American history is not black history, and our history is not America's to dictate. Until we understand that and begin teaching our history to ourselves in ways that serve our own cultural needs instead of the majority's, we will continue to internalize this nation's prejudices against us, instead of arming ourselves to appropriately demonize and deflect them.
Jesse Washington was just one black man to die horribly at the hands of white death squads. Between 1882 and 1968 -- 1968! -- there were 4,743 recorded lynchings in the U.S. About a quarter of them were white people, many of whom had been killed for sympathizing with black folks. My father, who was born in 1904 near Paris, Texas, kept in a drawer that newspaper photograph from back when he was a boy of thousands of people gathered as if at a picnic to feast on the torture and hanging of a black man in the center of town. On a journey tracing our roots many years later, my father choked and grew silent as we stood near the spot where it had happened. Yes, it was hard to get back to sleep the night we heard the news of the Jordanian pilot's horrendous end. ISIS be damned! I thought. But with the next breath I could only think that our own barbarians did not have to wait at any gate. They were insiders. Home grown. Godly. Our neighbors, friends, and kin. People like us.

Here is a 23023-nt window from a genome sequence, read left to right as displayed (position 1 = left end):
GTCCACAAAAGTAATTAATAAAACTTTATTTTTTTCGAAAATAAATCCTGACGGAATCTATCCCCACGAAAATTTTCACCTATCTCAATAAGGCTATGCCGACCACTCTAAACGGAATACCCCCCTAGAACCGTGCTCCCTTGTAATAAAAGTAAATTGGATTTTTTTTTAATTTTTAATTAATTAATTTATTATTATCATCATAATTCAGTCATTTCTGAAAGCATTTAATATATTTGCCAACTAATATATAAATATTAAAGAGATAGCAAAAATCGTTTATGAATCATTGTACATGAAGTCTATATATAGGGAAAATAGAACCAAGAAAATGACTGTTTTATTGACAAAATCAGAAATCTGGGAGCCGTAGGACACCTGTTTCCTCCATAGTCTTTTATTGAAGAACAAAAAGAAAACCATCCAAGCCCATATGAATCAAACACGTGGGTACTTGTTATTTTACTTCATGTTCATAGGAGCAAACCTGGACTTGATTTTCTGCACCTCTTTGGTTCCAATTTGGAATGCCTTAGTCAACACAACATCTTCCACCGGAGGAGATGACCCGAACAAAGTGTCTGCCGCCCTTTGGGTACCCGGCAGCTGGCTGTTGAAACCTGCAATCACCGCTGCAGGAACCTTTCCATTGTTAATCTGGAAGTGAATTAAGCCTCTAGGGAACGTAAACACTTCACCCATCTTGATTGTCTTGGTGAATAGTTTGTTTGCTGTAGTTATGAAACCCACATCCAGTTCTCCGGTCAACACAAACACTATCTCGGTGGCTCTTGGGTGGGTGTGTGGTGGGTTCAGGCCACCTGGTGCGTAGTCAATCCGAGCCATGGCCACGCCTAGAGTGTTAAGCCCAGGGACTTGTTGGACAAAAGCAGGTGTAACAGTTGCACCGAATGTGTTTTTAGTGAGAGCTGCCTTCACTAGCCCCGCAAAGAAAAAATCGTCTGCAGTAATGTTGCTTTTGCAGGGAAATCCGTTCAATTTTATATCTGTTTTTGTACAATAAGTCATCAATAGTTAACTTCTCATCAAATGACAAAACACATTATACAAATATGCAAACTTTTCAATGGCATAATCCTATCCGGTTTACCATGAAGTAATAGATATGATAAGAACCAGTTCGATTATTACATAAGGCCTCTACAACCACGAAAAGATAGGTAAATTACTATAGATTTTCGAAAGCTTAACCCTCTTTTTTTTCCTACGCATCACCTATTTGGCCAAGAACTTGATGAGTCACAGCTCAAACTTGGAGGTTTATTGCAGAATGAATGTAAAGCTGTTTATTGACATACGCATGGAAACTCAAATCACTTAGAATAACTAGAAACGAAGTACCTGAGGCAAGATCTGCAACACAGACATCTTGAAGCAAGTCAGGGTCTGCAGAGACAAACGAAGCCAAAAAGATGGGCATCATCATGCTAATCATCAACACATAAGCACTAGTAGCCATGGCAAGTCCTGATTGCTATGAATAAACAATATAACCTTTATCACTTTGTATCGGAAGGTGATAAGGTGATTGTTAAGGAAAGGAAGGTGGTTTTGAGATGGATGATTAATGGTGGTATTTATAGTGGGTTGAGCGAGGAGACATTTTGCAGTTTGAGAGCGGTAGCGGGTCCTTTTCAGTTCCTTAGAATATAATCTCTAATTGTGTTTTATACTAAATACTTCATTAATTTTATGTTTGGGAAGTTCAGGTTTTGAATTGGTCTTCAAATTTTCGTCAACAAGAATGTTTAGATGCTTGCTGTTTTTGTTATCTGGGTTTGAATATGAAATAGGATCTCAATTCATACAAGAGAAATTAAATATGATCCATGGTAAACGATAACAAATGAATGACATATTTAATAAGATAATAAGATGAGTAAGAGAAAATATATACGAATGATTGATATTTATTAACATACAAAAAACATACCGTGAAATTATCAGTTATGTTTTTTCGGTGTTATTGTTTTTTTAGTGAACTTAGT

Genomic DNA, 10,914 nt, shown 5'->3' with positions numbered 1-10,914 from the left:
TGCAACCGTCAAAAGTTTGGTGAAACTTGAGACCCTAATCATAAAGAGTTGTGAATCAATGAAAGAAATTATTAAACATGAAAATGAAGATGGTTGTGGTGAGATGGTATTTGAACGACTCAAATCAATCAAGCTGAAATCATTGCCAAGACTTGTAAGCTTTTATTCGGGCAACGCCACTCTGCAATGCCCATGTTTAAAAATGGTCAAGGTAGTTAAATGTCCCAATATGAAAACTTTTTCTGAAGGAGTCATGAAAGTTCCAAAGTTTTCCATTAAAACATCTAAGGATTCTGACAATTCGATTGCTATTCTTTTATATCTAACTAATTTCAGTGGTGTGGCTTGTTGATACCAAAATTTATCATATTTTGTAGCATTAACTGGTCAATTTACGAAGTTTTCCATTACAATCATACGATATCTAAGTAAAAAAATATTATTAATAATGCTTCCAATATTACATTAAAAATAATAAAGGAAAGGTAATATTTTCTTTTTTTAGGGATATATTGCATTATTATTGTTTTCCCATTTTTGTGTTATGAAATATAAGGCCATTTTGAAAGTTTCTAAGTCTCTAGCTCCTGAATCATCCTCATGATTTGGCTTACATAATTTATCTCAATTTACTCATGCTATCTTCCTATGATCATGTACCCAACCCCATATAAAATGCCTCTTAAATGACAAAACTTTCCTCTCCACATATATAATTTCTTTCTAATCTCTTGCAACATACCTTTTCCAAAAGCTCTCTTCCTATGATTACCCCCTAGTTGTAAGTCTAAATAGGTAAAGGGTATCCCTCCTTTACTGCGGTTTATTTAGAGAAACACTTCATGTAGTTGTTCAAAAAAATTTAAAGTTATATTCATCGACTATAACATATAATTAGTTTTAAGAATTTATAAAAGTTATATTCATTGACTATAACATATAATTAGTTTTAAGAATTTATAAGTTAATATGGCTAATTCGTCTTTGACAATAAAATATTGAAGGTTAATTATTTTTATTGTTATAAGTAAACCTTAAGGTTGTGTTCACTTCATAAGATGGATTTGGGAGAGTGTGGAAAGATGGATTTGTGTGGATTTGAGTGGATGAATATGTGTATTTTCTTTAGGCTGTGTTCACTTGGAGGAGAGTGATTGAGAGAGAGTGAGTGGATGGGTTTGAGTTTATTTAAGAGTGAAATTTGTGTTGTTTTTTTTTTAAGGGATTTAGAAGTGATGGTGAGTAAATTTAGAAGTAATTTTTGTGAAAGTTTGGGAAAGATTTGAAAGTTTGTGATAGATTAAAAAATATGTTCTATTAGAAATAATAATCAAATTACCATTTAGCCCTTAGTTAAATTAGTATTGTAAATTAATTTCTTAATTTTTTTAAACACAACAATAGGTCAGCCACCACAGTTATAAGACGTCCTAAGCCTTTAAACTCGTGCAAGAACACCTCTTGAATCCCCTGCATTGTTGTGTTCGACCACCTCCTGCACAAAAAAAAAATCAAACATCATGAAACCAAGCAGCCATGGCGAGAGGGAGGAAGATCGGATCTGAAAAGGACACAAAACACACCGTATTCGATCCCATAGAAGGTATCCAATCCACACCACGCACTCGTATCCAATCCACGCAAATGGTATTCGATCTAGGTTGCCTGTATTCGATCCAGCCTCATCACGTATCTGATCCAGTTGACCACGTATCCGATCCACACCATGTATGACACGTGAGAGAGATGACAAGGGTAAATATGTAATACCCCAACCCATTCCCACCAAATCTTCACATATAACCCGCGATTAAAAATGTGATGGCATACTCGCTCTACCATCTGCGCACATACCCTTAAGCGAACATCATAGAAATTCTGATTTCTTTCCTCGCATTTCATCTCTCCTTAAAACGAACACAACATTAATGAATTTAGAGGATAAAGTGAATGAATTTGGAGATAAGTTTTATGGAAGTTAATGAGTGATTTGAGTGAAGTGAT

In Richmond, a new alliance of social justice activists and historic preservationists has formed to protect Shockoe Bottom against incompatible development. Leadership of the alliance includes Preservation Virginia; Defenders for Freedom, Justice & Equality; and a working group of preservationists from nearby Church Hill.
Americans like to think that they live in a perpetual present, as author Ilan Stavans, a Jewish-Mexican immigrant to the U.S. in the 1980s, writes in A Most Imperfect Union, lavishly illustrated by his compadre Lalo Alcaraz. But that is another illusory convention that, like many others, gets knocked down in the manner of a summary execution.